The Seattle Times is the latest paper to join the paywall movement. It looks like it’s basically copying The New York Times’s digital subscription model, which is the industry standard. One difference: At $207 a year for a digital-only subscription, it will actually cost more than an NYT subscription, although The Seattle Times will include access to tablets and smartphone apps, which cost more at the NYT.
It looks like The Seattle Times isn’t aiming to get a big number of all-digital subscribers. It will actually be considerably cheaper to subscribe to the Sunday paper, which gets you digital access for free, than to go digital-only. Expect the paper to get a small boost in Sunday circulation.
Here’s Editor David Boardman on the reasoning:
Since its launch in 1996, access to Seattletimes.com has been free. We have charged our readers only for distribution of the printed newspaper, and at a price that only partially covered the costs of the ink, paper, trucks and carriers.
The expenses of the newsroom — reporters, editors, photographers, columnists, graphic artists, page designers, researchers, bloggers, digital producers — and of all of the supporting departments necessary to operate this place (Finance, Human Resources, Information Technology, etc.), were covered by advertising revenue.
The math no longer adds up. We need to evolve in the way we do business, just as we have in the way we deliver our content to you.
— The New York Post’s Josh Kosman reports that the private-equity industry is gearing up its lobbyists to fight tax changes that would drain their profitability.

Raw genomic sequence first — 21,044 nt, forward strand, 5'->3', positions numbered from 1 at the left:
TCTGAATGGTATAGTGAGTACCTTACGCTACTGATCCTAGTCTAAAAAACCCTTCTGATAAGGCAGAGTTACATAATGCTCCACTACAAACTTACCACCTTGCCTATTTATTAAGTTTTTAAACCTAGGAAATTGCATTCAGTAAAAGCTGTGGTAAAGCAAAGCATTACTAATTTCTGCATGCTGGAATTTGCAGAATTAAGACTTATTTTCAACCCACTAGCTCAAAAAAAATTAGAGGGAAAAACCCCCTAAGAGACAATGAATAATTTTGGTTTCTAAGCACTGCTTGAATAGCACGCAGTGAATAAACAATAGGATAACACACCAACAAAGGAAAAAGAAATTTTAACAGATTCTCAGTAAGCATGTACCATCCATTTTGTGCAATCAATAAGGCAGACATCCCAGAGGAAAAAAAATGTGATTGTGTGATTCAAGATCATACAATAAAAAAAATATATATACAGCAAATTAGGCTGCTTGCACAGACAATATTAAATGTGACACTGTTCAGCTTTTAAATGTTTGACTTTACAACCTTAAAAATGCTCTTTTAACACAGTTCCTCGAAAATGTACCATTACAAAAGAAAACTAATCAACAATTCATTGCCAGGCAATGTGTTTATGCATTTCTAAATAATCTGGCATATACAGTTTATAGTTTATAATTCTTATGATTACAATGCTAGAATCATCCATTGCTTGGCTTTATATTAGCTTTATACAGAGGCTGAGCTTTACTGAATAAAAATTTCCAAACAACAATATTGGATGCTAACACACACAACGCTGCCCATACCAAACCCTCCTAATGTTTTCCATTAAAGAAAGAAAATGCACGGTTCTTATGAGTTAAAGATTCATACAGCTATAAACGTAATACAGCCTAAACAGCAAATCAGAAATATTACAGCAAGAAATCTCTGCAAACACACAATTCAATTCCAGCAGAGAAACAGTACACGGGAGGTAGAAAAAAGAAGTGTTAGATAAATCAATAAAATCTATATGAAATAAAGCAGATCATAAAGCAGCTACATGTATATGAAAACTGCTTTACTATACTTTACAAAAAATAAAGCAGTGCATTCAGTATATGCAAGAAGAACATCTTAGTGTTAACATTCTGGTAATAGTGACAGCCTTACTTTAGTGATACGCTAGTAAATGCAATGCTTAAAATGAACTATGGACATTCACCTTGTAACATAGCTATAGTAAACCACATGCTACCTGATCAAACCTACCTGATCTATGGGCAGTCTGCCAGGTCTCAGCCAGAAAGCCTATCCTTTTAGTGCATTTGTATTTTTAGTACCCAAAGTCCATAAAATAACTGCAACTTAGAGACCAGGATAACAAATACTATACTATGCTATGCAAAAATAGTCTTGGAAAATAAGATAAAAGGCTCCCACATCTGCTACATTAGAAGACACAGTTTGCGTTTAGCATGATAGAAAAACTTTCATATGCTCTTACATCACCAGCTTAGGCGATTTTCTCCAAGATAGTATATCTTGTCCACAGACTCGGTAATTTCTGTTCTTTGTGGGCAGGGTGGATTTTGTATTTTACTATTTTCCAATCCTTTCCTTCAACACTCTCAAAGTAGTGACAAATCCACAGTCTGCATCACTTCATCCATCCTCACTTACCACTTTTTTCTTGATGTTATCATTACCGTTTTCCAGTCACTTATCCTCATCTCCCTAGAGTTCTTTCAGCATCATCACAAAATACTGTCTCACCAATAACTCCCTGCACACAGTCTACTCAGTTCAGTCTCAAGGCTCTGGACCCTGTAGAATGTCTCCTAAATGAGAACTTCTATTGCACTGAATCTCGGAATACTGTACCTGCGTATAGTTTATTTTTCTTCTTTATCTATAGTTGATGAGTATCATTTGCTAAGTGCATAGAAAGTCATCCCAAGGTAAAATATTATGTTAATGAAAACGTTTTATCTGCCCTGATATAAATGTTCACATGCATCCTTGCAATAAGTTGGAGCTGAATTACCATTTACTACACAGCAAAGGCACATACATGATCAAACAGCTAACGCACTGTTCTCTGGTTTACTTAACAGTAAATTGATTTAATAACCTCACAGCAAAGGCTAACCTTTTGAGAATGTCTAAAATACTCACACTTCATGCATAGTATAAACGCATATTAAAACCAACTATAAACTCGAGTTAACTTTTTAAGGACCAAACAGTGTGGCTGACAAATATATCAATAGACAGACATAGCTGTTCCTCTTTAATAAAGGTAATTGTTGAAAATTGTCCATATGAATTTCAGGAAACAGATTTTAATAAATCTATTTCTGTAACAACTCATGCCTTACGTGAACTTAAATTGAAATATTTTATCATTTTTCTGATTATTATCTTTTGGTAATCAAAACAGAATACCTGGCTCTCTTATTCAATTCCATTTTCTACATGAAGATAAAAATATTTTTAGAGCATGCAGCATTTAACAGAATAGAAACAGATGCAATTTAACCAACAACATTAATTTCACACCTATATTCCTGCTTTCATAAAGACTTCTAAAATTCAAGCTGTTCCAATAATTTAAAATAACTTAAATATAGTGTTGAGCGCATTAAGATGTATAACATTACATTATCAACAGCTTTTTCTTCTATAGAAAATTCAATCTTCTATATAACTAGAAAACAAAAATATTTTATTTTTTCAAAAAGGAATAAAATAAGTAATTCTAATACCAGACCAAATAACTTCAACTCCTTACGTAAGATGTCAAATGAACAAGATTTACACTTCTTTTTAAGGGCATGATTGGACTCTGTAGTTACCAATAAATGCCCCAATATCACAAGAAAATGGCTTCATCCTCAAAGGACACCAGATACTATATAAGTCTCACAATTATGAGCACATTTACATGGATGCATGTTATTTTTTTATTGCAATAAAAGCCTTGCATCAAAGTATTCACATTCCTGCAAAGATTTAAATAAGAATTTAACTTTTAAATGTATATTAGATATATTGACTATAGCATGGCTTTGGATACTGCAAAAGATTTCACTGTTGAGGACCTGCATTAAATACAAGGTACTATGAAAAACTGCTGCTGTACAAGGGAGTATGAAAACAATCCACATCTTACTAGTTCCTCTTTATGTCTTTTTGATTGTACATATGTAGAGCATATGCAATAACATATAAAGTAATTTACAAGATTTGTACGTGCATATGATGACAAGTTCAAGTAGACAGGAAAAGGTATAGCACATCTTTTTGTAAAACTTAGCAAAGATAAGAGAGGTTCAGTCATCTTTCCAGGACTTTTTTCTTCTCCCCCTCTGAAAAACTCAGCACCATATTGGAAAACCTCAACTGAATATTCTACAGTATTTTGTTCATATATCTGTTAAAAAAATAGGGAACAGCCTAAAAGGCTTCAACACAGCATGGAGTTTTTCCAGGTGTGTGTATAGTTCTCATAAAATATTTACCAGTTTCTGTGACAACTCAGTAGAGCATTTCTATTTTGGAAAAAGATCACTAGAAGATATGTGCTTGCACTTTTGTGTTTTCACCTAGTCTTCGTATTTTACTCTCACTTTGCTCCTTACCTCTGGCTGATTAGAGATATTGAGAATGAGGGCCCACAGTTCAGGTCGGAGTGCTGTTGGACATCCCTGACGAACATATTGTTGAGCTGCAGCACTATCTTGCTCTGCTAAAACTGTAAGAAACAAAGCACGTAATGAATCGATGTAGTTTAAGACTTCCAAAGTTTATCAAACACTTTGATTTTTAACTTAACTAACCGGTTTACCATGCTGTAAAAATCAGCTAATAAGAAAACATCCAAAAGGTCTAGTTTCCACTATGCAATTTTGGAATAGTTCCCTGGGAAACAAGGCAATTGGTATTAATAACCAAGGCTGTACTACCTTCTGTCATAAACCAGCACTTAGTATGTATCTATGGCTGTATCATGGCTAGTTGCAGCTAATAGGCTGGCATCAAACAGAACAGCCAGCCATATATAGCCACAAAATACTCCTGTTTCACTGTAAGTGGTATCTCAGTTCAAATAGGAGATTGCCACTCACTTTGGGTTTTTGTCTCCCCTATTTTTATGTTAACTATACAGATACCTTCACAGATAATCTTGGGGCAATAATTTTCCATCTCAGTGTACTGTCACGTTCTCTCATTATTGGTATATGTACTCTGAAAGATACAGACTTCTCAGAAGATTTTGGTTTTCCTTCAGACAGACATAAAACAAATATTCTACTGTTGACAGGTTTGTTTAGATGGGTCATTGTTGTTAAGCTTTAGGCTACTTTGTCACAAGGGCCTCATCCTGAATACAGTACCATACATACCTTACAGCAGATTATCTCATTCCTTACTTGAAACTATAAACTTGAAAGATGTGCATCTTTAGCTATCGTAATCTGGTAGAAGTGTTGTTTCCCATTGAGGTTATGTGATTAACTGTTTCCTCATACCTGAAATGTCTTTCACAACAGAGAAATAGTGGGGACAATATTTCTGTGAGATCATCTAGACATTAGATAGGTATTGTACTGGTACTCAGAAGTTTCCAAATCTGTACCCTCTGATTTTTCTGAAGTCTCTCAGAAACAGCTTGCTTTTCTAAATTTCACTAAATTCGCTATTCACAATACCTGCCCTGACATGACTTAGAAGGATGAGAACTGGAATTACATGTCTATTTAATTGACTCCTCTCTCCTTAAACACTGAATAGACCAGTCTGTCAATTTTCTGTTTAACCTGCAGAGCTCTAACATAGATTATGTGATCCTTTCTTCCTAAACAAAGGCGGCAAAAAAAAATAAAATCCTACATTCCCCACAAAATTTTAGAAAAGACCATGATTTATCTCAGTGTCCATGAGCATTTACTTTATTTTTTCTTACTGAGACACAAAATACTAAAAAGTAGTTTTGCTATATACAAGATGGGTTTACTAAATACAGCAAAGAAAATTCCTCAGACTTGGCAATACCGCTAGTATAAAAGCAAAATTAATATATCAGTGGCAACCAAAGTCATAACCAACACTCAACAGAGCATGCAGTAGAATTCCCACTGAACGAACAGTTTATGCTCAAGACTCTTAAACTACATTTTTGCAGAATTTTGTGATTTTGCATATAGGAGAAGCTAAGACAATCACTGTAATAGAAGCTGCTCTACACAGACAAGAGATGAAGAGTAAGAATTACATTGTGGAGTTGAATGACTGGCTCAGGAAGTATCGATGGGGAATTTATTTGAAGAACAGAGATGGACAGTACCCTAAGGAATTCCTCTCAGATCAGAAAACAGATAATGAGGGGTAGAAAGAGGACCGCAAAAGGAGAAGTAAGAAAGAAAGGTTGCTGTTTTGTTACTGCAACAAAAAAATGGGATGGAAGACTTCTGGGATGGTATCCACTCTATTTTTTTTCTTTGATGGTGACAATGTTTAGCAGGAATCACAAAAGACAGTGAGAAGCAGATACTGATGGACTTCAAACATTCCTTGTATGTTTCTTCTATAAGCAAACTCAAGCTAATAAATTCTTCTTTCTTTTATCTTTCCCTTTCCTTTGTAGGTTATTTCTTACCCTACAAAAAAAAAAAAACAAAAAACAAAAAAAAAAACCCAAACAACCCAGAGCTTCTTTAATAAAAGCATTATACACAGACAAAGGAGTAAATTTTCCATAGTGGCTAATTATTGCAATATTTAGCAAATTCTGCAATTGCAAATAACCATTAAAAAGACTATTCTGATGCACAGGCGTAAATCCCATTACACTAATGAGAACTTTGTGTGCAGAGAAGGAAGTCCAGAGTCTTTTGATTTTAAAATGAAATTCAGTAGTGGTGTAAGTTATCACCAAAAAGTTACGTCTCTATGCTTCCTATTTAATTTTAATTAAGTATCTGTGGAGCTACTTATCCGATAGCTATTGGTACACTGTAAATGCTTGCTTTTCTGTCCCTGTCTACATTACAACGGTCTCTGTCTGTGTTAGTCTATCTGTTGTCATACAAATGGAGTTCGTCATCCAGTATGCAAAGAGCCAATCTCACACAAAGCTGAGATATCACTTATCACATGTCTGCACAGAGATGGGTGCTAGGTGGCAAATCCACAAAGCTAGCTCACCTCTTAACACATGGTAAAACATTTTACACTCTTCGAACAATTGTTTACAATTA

The tax code perversely incentivizes PE firms to load up companies with debt because they can deduct interest payments.
PE firms, which own companies employing 1 out of 10 Americans, have sidestepped about $127 billion in US taxes since 2000 via this deduction.
“I basically believe [the tax break] will be affected in tax reform,” a well-placed DC source who works for the PE industry said.
Interest deductibility may end for junk bonds and mezzanine loans, although lobbyists might persuade legislators to keep the exemption for bank loans, the source added.
I’ll believe it when I see it.
— The Wall Street Journal Nick Timiraos flags research looking at how often Wall Street misrepresented what was in the mortgage securities it was selling.
In the sample of loans reviewed by the authors, more than 6% of mortgages that were reported for owner-occupants were actually given to borrowers with a different residence. Those loans had a default rate that is 60% higher relative to the default rate for owner occupants over that period…
The study found that between 7% and 13.6% of loans that stated a junior lien wasn’t present actually had a second lien. Those loans resulted in default rates of around 70% higher relative to the average default rate of loans without those second liens. Those misrepresented loans accounted for a disproportionately high share of defaults—around 15% of all defaults, compared to 10% overall.
And this is just a sliver of overall fraud, which also involved things like false income levels, inflated appraisals, and creating products intended to fail without telling buyers. Blame the borrowers isn’t going to work here:
Isn’t it possible that all of the misrepresentation took place at the borrower level—that is, either the borrower or the loan officer lied? That certainly happened to some extent, especially when it came to the borrower’s occupancy status. But they conclude this explanation is only part of the story because while banks might not have been able to ferret out misrepresentation at the closing table, they should have been aware of second-lien mortgages, because that misreporting happens “later in the supply chain,” the paper says. As a result, the lender likely had to be aware of at least some of these loan-classification abuses.